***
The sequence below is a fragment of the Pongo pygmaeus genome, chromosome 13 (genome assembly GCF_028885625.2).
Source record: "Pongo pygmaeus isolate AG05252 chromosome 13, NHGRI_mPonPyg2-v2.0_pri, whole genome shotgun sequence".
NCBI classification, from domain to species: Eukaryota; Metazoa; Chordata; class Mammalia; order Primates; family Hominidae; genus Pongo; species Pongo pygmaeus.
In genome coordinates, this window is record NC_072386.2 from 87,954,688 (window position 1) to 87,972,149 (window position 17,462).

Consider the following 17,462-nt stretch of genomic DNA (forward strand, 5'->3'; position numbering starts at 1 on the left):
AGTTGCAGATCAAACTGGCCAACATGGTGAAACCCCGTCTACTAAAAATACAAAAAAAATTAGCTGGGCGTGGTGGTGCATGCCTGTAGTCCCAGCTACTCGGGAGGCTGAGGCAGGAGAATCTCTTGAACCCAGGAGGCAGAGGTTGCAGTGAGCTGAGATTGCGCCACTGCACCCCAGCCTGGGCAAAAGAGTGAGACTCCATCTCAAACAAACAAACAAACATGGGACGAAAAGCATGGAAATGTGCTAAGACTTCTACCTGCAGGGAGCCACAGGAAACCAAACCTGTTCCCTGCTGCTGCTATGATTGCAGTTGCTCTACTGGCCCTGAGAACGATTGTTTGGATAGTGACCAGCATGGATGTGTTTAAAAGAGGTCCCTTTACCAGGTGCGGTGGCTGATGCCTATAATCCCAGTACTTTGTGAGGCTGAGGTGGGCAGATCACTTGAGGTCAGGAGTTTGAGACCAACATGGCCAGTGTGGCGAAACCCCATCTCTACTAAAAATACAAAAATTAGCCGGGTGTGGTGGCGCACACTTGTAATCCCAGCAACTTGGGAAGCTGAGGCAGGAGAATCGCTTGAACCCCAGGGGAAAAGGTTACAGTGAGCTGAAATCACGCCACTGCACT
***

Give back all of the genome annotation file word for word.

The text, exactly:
The sequence below is a fragment of the Pongo pygmaeus genome, chromosome 13 (genome assembly GCF_028885625.2).
Source record: "Pongo pygmaeus isolate AG05252 chromosome 13, NHGRI_mPonPyg2-v2.0_pri, whole genome shotgun sequence".
NCBI classification, from domain to species: Eukaryota; Metazoa; Chordata; class Mammalia; order Primates; family Hominidae; genus Pongo; species Pongo pygmaeus.
In genome coordinates, this window is record NC_072386.2 from 87,954,688 (window position 1) to 87,972,149 (window position 17,462).

Consider the following 17,462-nt stretch of genomic DNA (forward strand, 5'->3'; position numbering starts at 1 on the left):
AGTTGCAGATCAAACTGGCCAACATGGTGAAACCCCGTCTACTAAAAATACAAAAAAAATTAGCTGGGCGTGGTGGTGCATGCCTGTAGTCCCAGCTACTCGGGAGGCTGAGGCAGGAGAATCTCTTGAACCCAGGAGGCAGAGGTTGCAGTGAGCTGAGATTGCGCCACTGCACCCCAGCCTGGGCAAAAGAGTGAGACTCCATCTCAAACAAACAAACAAACATGGGACGAAAAGCATGGAAATGTGCTAAGACTTCTACCTGCAGGGAGCCACAGGAAACCAAACCTGTTCCCTGCTGCTGCTATGATTGCAGTTGCTCTACTGGCCCTGAGAACGATTGTTTGGATAGTGACCAGCATGGATGTGTTTAAAAGAGGTCCCTTTACCAGGTGCGGTGGCTGATGCCTATAATCCCAGTACTTTGTGAGGCTGAGGTGGGCAGATCACTTGAGGTCAGGAGTTTGAGACCAACATGGCCAGTGTGGCGAAACCCCATCTCTACTAAAAATACAAAAATTAGCCGGGTGTGGTGGCGCACACTTGTAATCCCAGCAACTTGGGAAGCTGAGGCAGGAGAATCGCTTGAACCCCAGGGGAAAAGGTTACAGTGAGCTGAAATCACGCCACTGCACT